Website to include history and lore, photo and video, with a members upload portal

Waters tested with full spectrum mineral/bacteriological analysis, and regularly scheduled re-testing. Partnerships for best value to be found. Legible and relevant information available for lay-men.

Spring/well artwork restored, and new fountainheads commisioned in stone and metal by young artists.

Increased local tourism based on the health-giving effects of waters.

Unification with long-distance footpaths – a new symbol on the OS map?

Enhancing of springs/well spaces, where suitable, to create community spaces – herb gardens, seating etc.

A brass cup on a chain at every spring tested. Commissioned and cast by British artist.

Possible commerical partnerships with water filtration companies, water butt manufacturers, and bicycle-trolley makers.

Long-term custodianship roles in local communities, for regular re-testing and cleaning.

Encouragament of other groups – villages, parish councils, churches and private land-owners, to open up and include their water-sources on the public-access map.

A prudent legal disclaimer/caveat to prevent confusion and accidents.


First phase

Preparation of website/organisational structure /staffing.

Establishing testing partnerships and routines.

Research, collating existing tested wells and springs information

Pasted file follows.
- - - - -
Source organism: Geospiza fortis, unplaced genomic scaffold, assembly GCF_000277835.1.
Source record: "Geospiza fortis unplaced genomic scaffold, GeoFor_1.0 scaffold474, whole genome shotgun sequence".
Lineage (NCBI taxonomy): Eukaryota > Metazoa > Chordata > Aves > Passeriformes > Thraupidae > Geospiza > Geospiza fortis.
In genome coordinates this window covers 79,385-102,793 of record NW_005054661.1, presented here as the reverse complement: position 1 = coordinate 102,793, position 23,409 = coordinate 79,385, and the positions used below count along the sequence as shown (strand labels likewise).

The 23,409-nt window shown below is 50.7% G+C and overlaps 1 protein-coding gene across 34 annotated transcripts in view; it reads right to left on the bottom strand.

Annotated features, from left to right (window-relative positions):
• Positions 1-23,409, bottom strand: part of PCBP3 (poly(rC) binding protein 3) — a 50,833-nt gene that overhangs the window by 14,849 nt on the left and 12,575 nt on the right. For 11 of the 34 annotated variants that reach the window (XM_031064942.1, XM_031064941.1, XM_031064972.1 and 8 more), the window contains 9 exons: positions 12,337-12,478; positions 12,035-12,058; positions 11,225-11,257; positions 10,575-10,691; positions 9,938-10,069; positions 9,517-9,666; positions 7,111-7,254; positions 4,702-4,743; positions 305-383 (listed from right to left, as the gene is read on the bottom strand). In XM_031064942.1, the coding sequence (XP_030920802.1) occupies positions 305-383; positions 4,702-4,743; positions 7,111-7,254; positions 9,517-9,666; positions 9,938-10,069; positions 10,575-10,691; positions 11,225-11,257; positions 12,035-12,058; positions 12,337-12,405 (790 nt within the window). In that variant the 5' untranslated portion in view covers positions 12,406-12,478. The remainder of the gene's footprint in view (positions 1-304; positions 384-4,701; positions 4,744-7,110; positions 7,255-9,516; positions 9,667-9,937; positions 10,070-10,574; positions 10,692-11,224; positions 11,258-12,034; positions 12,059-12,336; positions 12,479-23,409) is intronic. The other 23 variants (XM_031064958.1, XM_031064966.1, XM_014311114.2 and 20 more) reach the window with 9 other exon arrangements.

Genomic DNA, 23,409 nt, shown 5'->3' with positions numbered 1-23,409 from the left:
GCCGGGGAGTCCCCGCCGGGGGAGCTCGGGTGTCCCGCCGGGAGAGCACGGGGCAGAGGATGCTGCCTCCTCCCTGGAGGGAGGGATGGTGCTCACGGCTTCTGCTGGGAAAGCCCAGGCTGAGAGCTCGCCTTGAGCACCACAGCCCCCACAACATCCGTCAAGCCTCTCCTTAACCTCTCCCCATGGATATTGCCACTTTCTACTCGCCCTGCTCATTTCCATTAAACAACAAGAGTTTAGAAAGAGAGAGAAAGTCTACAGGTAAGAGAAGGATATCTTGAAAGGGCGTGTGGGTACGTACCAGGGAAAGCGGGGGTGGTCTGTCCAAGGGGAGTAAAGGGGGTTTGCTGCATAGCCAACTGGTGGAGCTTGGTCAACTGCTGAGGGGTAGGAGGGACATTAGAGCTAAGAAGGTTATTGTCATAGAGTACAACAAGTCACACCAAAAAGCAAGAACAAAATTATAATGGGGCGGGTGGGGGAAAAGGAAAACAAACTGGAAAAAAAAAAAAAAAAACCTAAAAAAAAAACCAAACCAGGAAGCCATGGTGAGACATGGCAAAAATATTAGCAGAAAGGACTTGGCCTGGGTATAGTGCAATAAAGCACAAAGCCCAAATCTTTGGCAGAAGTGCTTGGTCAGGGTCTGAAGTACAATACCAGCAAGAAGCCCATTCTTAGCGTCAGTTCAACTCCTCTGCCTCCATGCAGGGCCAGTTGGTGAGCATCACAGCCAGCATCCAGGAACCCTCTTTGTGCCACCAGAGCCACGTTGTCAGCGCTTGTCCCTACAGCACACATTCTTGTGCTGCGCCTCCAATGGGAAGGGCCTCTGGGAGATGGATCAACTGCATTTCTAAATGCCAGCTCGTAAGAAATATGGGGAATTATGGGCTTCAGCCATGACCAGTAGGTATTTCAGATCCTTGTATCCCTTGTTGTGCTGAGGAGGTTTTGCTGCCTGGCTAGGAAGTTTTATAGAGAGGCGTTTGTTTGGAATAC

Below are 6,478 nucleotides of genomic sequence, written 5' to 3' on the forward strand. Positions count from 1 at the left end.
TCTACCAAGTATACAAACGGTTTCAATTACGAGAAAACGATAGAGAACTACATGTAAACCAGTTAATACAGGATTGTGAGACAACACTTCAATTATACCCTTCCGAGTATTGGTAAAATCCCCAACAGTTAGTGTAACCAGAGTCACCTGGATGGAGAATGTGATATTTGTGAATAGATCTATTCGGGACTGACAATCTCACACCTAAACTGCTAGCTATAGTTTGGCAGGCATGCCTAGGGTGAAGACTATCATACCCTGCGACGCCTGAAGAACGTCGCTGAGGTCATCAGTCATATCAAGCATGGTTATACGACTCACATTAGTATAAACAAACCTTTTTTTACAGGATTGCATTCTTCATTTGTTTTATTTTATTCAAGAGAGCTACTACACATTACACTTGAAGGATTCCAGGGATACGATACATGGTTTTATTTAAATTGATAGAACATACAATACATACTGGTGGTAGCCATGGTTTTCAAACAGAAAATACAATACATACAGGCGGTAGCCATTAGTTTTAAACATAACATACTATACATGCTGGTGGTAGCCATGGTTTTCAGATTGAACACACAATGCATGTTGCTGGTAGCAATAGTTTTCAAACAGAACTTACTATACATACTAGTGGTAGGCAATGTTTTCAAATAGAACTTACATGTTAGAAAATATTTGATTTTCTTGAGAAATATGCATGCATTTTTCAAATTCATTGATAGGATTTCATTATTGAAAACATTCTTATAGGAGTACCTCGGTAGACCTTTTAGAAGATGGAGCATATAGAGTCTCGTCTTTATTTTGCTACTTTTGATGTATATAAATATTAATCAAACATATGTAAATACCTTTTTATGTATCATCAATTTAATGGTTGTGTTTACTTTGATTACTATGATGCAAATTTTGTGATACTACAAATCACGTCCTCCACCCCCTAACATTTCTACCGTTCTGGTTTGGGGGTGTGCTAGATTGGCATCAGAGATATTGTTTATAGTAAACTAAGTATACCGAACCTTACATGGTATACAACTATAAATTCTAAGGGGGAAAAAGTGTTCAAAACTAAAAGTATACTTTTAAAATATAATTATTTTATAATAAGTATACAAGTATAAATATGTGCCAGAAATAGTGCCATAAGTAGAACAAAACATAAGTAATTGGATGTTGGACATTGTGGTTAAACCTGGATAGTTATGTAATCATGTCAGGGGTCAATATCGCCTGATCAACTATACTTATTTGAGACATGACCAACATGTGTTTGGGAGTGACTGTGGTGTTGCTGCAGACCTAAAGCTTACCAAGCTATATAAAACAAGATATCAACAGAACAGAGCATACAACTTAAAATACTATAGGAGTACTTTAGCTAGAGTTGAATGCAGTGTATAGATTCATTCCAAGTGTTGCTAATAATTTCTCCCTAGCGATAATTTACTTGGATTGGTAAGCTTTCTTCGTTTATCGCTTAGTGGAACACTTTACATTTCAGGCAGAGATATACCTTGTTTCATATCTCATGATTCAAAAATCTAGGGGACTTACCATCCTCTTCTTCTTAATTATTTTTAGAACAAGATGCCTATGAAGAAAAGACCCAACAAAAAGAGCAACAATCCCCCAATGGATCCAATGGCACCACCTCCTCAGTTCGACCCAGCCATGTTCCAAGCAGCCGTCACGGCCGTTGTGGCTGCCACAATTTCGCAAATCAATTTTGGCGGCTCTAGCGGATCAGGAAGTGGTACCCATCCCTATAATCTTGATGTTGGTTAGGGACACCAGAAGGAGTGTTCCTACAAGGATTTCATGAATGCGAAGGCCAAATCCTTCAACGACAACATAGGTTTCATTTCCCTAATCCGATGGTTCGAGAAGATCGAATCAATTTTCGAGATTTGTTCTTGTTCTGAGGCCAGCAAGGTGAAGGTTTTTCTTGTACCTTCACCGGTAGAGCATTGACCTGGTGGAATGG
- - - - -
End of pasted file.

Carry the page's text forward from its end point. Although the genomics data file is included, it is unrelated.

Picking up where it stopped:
Launch of first “re-discovered” springs/wells collection, focussing on highly accessible existing beautiful water-sources.

Trial of first commissioned artwork

Trial of first herb garden community space (links to national nursery possible)

Encourage local community groups to utilise the space, for worship, music, thatreetc.

Publicise tested local sptrings in catchment area, via pamphlet/radio/concerts


Please contact us, and help Flowing Britain achieve these great goals.

Ed and Will and friends, 2014

The Art of Paul Cummings

This is NOT about the well-established digital artist who works for Saatchi, called Paul Cummings. Find him everywhere elsewhere. We don’t know him.

This post is all about another Paul Cummings, who we met in Avebury at midsummer last year.

HMP by Paul Cummings

HMP by Paul Cummings - Chalk Pastel 835x595 mm

“You reckon that’s pacified your Gods? Cos it ain’t pacified mine”.

Click to read more, and see all the pictures… (more…)

Felix Ford’s “A4074” BBC Oxford Radio Show

On boxing day, Felicity ‘Felix’ Ford had her thrilling radio show played on BBC Radio Oxford.


as heard on BBC Oxford, boxing-day 2010

It is a study in soundscape, social history, and the multi-layered reality of space. It looks at the many-parted understandings of the road, and land surrounding it, through the eyes and experiences of walkers, singers, motorcyclists, steam-waggoners, and many more.

You can listen to the whole thing on Felix’ website, the Domestic Soundscape.

And here is a clip of our contributions to the show:

Please enjoy. And our thanks to Felix, who is, we should say, one of the best sock-knitters we’ve ever met.

The Songs We Sing

This post is an article, which can be freely distributed on any other website or publication as desired. For an introduction, photographs or recordings, please contact us.

The Songs We Sing

or, how we understand traditional music’s importance.

Christmas sing-it-up

woodland winter songs


Cartoon Cut Out “Ed and Will”

A man from St. Austell once sent us a picture.

We were flattered, because it was of us, and it was very good.

Ed Will by Trystan Mitchell

To find out more, please read on…